clock menu more-arrow no yes

Filed under:

Former Chiefs Coach Marty Schottenheimer On Raider Week

New, 4 comments

Former Chiefs head coach Marty Schottenheimer talks about Raider week.

via <a href="http://assets.sbnation.com/imported_assets/75041/610x_medium.jpg">assets.sbnation.com</a>
via assets.sbnation.com

The Kansas City Chiefs and Oakland Raiders have been rivals for some time but that rivalry was taken to new heights in the 1990s with Marty Schottenheimer as the head coach of the Chiefs. He demanded that his players dislike the Raiders as he did and soon the Raider-hater culture was born.

Marty talked this week with Kevin Kietzmann of 810 WHB's Between the Lines and offered up his thoughts on Raider week.

"It was different," Marty said of Raider week. "I'd walk in there in the meetings during Raider week and before I could open my mouth the guys would look around and say, 'Hey guys, the coach is here. Let's go!. It's Raider week!"

As someone who's best memories are the '90s Chiefs, I can remember this feeling Raider week meant something a lot more than it does now but that's because both teams were actually good. Of course that didn't stop Marty from going 18-3 against them those years.

Here's what Marty had to say when asked about his dislike for the Raiders.

"I have always just been very uncomfortable about the fact that the Raiders management has continued to steadfastly to feel as though they're better than the rest. And I'm not necessarily just talking about the on the field aspect of it. Al Davis made signfiicant contributions to the American Football League.

The thing that always troubled me is that they have these issues there were being ovted on during the league meetings for one thing or another. If there were 28 teams, there would be 27-1 and the Raiders would be the team that would vote in the opposite way to the unanimous sense of everyone else. Of course the roles were changed and ultimately would happen is that Al Davis was going to go and in effect keep these issues from being unanimous and that always bothered me.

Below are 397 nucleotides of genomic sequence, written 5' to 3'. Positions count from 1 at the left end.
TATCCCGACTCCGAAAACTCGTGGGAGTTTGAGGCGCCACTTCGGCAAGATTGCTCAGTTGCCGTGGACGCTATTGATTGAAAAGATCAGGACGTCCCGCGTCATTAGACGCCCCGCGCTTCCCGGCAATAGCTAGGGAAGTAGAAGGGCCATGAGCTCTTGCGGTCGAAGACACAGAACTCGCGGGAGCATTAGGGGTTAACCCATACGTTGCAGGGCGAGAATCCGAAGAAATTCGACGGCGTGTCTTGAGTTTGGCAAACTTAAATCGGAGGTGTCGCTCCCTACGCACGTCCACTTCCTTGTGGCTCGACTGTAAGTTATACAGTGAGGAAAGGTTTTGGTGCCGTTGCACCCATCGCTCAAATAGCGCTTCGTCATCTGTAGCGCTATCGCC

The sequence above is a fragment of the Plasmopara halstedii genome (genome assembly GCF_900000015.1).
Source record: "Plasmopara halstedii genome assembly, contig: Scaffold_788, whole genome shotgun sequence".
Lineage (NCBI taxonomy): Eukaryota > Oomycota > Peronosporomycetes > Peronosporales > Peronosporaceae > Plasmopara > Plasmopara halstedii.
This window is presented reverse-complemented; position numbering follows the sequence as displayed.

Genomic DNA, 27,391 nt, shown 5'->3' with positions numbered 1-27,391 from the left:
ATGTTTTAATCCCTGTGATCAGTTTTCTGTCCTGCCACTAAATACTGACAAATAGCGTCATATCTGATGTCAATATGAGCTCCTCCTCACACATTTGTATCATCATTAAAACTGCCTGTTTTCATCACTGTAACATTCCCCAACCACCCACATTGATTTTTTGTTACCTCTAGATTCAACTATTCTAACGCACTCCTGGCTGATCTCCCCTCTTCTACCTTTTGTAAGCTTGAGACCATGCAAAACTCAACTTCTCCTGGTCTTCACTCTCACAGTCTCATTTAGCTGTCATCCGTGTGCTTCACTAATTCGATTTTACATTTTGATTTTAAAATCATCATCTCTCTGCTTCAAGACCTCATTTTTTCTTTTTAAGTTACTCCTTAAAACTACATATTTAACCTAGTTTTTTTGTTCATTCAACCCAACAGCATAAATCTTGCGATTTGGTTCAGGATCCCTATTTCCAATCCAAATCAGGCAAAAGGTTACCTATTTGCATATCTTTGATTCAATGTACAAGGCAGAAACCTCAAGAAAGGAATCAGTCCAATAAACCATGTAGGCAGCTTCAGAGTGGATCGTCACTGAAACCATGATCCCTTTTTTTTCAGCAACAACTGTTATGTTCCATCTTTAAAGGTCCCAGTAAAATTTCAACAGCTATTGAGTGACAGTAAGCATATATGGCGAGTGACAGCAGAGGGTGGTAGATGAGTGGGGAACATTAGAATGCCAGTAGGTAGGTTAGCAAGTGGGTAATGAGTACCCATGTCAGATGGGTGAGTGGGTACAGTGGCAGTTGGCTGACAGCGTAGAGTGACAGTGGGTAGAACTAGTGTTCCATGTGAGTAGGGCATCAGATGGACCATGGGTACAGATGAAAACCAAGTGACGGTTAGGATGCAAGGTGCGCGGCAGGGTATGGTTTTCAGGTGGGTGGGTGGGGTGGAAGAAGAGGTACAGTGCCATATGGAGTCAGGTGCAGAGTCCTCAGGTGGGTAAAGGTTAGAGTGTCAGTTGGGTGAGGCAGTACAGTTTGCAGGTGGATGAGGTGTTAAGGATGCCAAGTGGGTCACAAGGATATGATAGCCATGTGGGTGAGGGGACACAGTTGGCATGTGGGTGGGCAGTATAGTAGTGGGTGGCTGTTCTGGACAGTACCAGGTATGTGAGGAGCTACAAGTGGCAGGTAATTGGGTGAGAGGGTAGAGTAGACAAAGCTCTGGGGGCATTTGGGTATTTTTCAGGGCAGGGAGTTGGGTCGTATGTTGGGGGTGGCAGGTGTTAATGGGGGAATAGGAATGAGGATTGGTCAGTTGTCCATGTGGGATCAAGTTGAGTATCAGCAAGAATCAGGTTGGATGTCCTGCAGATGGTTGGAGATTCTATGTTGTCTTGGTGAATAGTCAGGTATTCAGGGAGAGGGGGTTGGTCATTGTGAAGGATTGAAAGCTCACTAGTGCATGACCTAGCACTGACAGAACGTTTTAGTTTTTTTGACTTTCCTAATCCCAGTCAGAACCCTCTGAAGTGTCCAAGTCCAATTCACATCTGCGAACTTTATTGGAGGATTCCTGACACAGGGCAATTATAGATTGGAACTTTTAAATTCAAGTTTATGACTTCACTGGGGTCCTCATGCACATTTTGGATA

He recalls one game that occurred before he became head coach in '89 -- the Chiefs were pretty miserable during the '80s -- that has stuck with him to this day.

I remember one game -- it occurred before I became the coach -- but I remember watching it and studying it on tape. The game where the Raiders came into Arrowhead and were rather belligerent about the way they were going about their business and I think they won rather handily and that really kind of stuck with me. I've always thought the league was more important as a whole than any individual team and I don't think the Raiders ever felt that way.

He also shared his philosophy on how to beat the Raiders and it's very entertaining. Essentially, keep playing hard and the Raiders will eventually beat themselves.

As a football team there was a philosophy relative to how you beat the Raiders. That was you went into the game with the understanding that the first half would come and go and you would want to stay in the contest but if you stayed the course into the fourth quarter you would find a way to somehow beat them or they'd beat themselves and you'd end up the winner anyway. That's the way they functioned in my view.

I think you could bring Marty in as a motivational speaker during every Raiders week and he'd get the troops fired up to the point they'd be ready to break out of the locker room. Marty never hid his feelings for the Raiders and I think that will be one of the lasting memories of him in Kansas City.